Shoemaker a Rough Rider and He Likes It

Whatever else the Arlington-Washington Futurity had Saturday it did not have Bill Shoemaker, who had won the race so often in its six previous runnings that perhaps it should be renamed for him. A broken leg suffered in a spill at Santa Anita last January has kept Shoemaker off a horse for an entire year.

But if he couldn't ride in it, Bill was at least on hand as guest of honor Saturday and during his stay here he treated turf writers to some pretty candid observations on the American thoroughbred scene. To wit:

"If I rode in New York I could go on riding until I was sixty. The stewards in New York are so tough you have to ride your horse in a straight line. It's the easiest place in the country to ride in. It's a lot rougher in California and it makes for better racing, in my opinion."

Shoemaker claims that jockeys have to be more skilled to compete in the rough and tumble California style.

"You have to be prepared for anything out there. If you take your horse through a hole on the rail you'd better be sure nobody's in a position to shut you off. Do I think that's right? Sure I do. If you want to gamble you should be prepared for the risks."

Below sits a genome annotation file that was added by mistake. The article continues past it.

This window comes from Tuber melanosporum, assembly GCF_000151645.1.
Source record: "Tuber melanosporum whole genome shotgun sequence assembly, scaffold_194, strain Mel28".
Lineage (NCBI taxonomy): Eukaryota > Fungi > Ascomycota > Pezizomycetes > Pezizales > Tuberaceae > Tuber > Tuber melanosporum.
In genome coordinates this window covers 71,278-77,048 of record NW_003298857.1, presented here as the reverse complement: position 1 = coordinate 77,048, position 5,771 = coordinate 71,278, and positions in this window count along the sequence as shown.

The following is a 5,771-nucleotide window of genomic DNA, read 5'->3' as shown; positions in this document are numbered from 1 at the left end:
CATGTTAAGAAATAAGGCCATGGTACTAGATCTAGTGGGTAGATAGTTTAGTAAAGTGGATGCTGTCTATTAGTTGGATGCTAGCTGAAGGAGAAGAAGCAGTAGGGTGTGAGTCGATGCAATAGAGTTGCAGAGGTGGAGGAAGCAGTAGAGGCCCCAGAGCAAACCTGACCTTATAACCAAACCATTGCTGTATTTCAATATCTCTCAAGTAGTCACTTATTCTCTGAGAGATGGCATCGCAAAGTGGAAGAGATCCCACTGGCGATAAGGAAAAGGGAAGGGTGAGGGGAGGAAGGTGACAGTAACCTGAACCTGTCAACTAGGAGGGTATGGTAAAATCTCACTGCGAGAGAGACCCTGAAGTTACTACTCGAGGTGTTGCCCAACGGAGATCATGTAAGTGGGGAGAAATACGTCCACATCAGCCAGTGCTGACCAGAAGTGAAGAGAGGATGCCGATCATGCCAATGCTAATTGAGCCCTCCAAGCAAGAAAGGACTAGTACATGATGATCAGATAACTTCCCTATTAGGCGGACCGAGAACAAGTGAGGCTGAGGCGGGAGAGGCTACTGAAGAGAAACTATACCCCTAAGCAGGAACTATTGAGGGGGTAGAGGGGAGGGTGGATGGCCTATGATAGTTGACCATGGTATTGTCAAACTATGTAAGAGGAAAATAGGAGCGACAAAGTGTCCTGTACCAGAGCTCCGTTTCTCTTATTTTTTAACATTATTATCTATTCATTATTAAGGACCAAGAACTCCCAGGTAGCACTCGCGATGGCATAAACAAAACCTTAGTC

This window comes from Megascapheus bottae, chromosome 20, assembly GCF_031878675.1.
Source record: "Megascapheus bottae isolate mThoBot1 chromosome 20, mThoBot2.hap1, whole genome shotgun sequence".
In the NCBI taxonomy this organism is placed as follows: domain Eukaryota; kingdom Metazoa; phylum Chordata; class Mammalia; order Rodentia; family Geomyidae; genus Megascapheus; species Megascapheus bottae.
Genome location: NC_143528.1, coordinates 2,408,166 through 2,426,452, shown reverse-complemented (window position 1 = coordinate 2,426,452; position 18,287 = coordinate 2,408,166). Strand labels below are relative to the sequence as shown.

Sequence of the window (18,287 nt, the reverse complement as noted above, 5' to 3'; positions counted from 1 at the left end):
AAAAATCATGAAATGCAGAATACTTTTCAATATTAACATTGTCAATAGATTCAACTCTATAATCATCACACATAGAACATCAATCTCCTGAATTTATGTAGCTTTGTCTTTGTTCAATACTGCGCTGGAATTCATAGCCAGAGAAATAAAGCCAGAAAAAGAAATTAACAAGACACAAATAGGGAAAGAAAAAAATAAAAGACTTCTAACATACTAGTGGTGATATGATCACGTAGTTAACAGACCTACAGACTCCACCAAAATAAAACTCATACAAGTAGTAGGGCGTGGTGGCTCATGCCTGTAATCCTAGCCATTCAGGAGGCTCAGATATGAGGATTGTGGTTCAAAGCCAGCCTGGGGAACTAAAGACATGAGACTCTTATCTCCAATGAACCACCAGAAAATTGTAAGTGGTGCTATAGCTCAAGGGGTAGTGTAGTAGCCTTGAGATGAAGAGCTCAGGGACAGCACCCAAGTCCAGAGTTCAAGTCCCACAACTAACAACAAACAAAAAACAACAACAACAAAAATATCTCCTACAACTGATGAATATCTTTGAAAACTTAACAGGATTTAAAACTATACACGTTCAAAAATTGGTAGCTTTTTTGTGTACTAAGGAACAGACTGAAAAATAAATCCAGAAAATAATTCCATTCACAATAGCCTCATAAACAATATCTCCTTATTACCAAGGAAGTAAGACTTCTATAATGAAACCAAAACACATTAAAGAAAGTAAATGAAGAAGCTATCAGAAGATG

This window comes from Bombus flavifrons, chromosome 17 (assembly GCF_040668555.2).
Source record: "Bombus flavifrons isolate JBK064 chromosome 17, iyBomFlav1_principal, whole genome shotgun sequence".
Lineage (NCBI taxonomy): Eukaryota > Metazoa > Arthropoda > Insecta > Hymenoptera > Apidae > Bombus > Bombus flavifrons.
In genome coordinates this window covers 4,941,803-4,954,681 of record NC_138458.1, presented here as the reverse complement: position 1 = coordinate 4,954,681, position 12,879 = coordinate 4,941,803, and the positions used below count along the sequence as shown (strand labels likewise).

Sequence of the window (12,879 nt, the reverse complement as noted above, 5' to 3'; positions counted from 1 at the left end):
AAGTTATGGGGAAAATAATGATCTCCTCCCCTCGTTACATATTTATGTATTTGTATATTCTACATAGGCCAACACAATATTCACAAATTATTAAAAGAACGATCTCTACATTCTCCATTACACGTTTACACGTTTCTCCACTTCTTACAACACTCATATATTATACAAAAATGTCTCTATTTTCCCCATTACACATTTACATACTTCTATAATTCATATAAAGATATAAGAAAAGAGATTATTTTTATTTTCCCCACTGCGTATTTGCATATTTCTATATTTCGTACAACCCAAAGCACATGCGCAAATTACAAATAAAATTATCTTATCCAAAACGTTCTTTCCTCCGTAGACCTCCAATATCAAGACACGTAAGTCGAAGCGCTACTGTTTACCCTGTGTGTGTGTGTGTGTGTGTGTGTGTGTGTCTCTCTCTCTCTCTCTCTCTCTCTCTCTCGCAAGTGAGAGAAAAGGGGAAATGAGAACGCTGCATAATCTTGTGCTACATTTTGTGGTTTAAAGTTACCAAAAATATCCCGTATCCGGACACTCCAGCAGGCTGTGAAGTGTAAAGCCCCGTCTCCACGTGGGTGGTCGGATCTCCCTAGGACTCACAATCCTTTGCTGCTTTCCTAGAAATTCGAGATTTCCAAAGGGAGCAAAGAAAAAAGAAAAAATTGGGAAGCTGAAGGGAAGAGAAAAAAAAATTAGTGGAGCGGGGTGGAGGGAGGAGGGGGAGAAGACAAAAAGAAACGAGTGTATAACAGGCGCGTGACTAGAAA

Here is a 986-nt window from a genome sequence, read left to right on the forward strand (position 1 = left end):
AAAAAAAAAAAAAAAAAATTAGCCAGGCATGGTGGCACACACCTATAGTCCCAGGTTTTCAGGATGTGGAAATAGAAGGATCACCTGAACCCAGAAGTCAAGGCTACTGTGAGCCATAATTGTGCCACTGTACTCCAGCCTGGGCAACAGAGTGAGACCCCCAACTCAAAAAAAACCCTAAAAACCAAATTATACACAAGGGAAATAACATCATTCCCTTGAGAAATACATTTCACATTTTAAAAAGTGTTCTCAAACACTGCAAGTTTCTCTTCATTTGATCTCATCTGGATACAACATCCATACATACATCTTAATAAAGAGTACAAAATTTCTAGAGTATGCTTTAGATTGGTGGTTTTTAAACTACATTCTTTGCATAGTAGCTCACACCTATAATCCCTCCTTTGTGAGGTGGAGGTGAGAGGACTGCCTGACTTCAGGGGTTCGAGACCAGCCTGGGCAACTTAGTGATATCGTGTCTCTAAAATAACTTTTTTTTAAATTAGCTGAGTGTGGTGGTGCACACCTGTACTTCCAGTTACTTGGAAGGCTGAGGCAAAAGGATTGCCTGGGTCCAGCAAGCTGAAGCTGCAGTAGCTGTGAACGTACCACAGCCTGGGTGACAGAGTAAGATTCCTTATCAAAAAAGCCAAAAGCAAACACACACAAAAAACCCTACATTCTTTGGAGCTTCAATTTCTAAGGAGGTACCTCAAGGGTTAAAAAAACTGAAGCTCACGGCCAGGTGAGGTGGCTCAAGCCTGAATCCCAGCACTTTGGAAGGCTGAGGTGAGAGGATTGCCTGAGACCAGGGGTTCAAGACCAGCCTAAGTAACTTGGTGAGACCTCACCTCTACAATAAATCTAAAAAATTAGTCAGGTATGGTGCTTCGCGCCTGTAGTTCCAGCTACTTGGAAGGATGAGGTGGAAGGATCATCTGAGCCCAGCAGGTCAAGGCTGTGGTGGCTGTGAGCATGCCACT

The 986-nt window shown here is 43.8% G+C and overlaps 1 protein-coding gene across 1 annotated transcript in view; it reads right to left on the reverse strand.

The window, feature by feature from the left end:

Somebody mentioned a well known jockey who rides in New York and commented: "In that case he'd be great out in California. He's a rough rider."

"No he isn't" came back Shoemaker. "He's just stupid. He's always getting himself into situations he can't get out of. If there's any way to get into trouble on a racetrack, he'll find it. He's a nice fellow but a poor rider."

Shoemaker observed that the best rider in America today is Laffit Pincay, Jr., a remark which brought smiles to Camilo Marin, Pincay's agent. Marin, who has handled many of the great jockeys of the recent past, particularly the Latin America imports, broke up the meeting with his story of a day at the race with actor Vince Edwards, who was starring at the time as Dr. Ben Casey.

"He followed me to the betting window," said Marin in his Jose Jimenez accent, "and asked me who I liked. I tell him, bet what you like not what I like but he swiched to my horse anyway. The horse he liked wins and ooh is he mad. I tell him, 'Look, Veence, you can lose your money, but don't lose your personality. Just go out tomorrow morning and perform another operation and you'll get even. Me, I can't perform any operations so I'm out the 300 bucks."

--Robert Markus

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